Over six career seasons, all with the Diamondbacks, Peralta is a .290 career hitter with 85 home runs and 330 RBIs.

–The Cincinnati Reds avoided arbitration with right-hander Trevor Bauer and agreed to a $17.5 million after the deadline-deal acquisition went a combined 11-13 with a 4.48 ERA in 34 starts with the Cleveland Indians and Reds lasts season. Bauer, 28, was 2-5 with a 6.39 ERA in 10 starts with the Reds alone.

–The Chicago White Sox avoided arbitration with five players, including closer Alex Colome, who will earn $10.5 million in 2020 after he recorded 30 saves in 33 chances. Also agreeing to a deal at $5.6 million was outfielder Nomar Mazara, who was acquired in a trade with the Texas Rangers.

Other players to agree were utility man Leury Garcia ($3.25 million), left-hander Carlos Rodon ($4.45 million) and right-hander Evan Marshall ($1.1 million).

–The Milwaukee Brewers agreed to a deal with infielder Jedd Gyorko, who batted just .174 with two home runs and nine RBIs in just 62 games with the St. Louis Cardinals and Los Angeles Dodgers last season, The Athletic reported. Terms of the deal were not announced.Art Hoelskoetter

Gyorko, 31, is a career .245 hitter with 112 home runs and 353 RBIs for the San Diego Padres, Cardinals and Dodgers in a seven-year major league career.

–The Seattle Mariners claimed infielder Sam Haggerty off waivers from the New York Mets. Haggerty, 25, was designated for assignment in December. He made his major league debut in 2019 for the Mets, seeing action in 11 games.

The Mariners also avoided arbitration with three players: outfielders Mitch Haniger and Mallex Smith, and right-hander Sam Tuivailala.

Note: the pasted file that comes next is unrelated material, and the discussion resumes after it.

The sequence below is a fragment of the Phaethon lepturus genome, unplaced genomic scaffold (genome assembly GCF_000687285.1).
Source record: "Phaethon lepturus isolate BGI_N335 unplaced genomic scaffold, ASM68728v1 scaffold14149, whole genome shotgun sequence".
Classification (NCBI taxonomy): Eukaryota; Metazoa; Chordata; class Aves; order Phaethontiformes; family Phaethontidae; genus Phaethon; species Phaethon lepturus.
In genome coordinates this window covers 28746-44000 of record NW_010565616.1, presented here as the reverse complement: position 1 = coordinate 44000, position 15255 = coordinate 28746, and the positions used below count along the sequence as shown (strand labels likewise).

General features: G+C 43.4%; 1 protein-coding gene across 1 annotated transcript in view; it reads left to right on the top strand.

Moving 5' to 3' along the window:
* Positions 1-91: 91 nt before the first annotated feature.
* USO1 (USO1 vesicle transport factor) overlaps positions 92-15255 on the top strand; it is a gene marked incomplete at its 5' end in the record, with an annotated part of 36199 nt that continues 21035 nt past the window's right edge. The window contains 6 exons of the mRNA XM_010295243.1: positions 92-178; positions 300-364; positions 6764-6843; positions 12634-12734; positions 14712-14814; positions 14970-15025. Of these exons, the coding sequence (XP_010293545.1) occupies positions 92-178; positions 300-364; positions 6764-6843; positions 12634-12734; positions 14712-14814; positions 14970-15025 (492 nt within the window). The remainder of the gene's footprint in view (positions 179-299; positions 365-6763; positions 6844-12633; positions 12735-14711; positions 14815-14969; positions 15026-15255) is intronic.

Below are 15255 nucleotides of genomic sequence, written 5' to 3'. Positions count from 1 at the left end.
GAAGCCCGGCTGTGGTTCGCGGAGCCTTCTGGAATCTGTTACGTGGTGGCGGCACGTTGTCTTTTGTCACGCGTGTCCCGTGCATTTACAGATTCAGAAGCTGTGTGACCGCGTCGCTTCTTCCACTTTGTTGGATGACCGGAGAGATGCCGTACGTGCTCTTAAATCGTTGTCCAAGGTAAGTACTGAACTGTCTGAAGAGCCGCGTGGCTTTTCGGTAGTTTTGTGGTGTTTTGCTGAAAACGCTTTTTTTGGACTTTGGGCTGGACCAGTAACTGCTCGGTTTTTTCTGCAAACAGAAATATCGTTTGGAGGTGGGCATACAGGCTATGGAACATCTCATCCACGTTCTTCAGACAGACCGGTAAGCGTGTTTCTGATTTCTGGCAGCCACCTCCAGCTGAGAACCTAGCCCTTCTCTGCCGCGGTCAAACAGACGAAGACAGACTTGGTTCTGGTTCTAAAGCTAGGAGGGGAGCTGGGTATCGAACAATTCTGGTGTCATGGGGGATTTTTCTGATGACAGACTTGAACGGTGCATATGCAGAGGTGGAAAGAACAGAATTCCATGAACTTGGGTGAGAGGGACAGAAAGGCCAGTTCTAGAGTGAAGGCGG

–Field Level Media

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CNN announced Tuesday who will be in attendance for its prime-time climate crisis town hall event.

On Wednesday night, Democratic presidential hopefuls will participate in back-to-back town halls, an event that will last seven hours in total and be broadcasted live. The event will allow the candidates the opportunity to discuss how they hope to tackle climate change.

The UN has warned that governments must take “rapid, far-reaching and unprecedented changes in all aspects of society.” The effects of global warming would be major, threatening many species of life as well as drowning coastal cities.

The hopefuls will take questions from audience members and global warming scientists, CNN reports.

The evening’s events will include questioning of Julián Castro, Andrew Yang, Kamala Harris, Amy Klobuchar, Joe Biden, Bernie Sanders, Elizabeth Warren, Pete Buttigieg, Beto O’Rourke, and Cory Booker. Each questioning will last 40 minutes.

The presidential hopefuls will each be interviewed by either CNN’s Anderson Cooper, Wolf Blitzer, Chris Cuomo, Don Lemon, or Erin Burnett. Chief Climate Correspondent Bill Weir will also be present for questioning throughout the evening.

The audience will be comprised of Democratic and independent voters as well as stakeholders with no public tickets available for the event.

According to a CNN poll conducted in April, 96% of Democrats plan to take aggressive action toward slowing down climate change and global warming.

The town hall will air on CNN and CNN affiliates exclusively beginning at 5 p.m. EST. Listen to coverage live on RADIO.COM.